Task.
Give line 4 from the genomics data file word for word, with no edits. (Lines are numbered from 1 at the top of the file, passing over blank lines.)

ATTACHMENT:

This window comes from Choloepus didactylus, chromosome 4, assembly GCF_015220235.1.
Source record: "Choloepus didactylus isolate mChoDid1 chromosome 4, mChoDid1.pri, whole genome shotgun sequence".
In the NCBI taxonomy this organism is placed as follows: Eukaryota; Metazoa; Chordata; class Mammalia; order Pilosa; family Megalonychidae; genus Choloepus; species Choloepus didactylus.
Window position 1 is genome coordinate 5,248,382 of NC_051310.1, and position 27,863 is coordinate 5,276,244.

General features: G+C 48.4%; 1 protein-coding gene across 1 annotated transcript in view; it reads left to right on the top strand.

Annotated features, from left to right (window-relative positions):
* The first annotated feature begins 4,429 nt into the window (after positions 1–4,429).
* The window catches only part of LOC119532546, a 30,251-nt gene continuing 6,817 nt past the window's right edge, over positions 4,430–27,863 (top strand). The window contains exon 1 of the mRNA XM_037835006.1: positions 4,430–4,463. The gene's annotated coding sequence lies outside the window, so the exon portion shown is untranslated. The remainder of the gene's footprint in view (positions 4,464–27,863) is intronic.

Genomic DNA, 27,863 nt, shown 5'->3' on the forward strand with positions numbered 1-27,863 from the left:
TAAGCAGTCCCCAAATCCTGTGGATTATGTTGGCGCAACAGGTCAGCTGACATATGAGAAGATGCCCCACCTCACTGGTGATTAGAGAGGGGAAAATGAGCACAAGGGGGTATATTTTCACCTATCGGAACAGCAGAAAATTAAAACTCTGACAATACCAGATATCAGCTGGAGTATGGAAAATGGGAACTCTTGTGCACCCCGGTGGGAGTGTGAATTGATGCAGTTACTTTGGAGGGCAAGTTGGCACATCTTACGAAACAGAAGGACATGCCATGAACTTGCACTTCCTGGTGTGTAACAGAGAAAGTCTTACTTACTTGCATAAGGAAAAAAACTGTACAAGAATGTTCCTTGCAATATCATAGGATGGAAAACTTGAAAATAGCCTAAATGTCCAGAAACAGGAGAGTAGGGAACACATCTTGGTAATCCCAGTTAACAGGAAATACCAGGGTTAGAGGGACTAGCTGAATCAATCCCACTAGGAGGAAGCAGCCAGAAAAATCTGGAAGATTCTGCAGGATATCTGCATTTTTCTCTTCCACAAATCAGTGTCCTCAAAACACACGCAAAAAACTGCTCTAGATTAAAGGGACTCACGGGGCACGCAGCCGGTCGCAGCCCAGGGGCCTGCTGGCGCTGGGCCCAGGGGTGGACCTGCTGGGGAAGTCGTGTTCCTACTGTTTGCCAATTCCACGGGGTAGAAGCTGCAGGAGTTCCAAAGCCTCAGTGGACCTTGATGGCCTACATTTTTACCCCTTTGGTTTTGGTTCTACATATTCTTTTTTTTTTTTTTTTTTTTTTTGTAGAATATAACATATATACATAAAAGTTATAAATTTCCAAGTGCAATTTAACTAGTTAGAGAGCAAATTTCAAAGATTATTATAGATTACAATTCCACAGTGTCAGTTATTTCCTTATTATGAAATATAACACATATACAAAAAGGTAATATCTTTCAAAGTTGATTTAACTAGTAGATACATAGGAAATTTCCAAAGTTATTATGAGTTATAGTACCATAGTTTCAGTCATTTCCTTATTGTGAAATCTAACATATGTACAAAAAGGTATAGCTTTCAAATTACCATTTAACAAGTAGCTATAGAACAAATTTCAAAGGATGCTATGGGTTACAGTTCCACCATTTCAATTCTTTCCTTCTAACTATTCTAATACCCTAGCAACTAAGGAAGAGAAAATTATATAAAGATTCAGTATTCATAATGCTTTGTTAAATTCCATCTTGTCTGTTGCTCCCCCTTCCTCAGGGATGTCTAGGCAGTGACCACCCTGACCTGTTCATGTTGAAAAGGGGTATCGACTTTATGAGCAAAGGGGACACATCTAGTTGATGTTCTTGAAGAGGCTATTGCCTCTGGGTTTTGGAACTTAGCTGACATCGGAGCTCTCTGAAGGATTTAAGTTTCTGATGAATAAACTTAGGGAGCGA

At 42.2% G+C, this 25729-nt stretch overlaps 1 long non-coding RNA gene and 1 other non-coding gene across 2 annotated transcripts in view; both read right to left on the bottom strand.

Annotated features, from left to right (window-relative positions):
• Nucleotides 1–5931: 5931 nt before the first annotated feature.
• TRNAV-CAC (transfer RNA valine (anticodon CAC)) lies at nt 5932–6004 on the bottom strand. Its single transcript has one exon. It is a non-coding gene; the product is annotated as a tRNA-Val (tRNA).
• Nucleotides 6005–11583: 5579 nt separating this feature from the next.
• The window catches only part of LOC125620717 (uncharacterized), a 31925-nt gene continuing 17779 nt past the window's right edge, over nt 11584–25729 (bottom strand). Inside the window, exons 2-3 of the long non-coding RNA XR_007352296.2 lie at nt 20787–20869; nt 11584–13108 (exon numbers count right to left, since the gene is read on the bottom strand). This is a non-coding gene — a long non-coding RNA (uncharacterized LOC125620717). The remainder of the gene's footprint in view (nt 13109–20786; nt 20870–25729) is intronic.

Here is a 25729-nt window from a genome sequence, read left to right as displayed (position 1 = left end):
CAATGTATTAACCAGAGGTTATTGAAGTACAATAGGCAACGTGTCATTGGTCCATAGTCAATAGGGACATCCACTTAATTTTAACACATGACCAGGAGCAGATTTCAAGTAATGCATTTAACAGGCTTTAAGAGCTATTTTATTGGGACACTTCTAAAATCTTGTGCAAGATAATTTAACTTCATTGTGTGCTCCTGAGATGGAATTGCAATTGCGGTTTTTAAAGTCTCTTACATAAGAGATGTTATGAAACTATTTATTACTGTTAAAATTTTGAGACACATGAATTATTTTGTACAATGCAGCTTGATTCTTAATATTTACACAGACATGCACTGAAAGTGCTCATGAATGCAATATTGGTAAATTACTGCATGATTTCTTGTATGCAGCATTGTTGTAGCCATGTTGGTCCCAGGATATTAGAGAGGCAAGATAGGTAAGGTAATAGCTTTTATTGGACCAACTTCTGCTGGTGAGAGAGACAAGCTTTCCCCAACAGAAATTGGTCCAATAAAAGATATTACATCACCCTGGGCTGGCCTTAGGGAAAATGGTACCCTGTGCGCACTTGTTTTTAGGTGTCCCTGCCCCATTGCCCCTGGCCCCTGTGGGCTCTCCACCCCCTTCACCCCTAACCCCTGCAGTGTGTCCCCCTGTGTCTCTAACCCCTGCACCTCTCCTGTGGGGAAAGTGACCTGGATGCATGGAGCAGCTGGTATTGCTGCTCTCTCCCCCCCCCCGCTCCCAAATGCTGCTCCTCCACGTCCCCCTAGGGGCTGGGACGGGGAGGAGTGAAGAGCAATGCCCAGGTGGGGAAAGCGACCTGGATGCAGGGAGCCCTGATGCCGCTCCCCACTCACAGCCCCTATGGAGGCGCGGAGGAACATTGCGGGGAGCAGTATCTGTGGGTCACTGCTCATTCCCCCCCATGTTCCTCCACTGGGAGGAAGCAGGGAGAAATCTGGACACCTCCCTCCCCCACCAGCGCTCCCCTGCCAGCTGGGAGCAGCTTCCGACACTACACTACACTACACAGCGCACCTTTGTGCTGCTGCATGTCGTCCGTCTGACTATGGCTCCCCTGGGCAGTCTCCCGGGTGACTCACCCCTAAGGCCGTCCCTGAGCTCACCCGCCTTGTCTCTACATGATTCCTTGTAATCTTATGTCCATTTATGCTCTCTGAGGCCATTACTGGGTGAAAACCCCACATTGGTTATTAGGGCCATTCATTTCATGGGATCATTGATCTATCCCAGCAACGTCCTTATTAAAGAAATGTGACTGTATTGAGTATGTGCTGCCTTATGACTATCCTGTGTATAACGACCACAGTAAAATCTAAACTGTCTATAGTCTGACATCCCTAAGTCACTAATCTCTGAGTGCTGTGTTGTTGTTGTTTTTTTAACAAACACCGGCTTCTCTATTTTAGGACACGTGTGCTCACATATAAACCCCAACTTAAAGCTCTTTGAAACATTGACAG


Window position 1 is genome coordinate 5,248,382 of NC_051310.1, and position 27,863 is coordinate 5,276,244.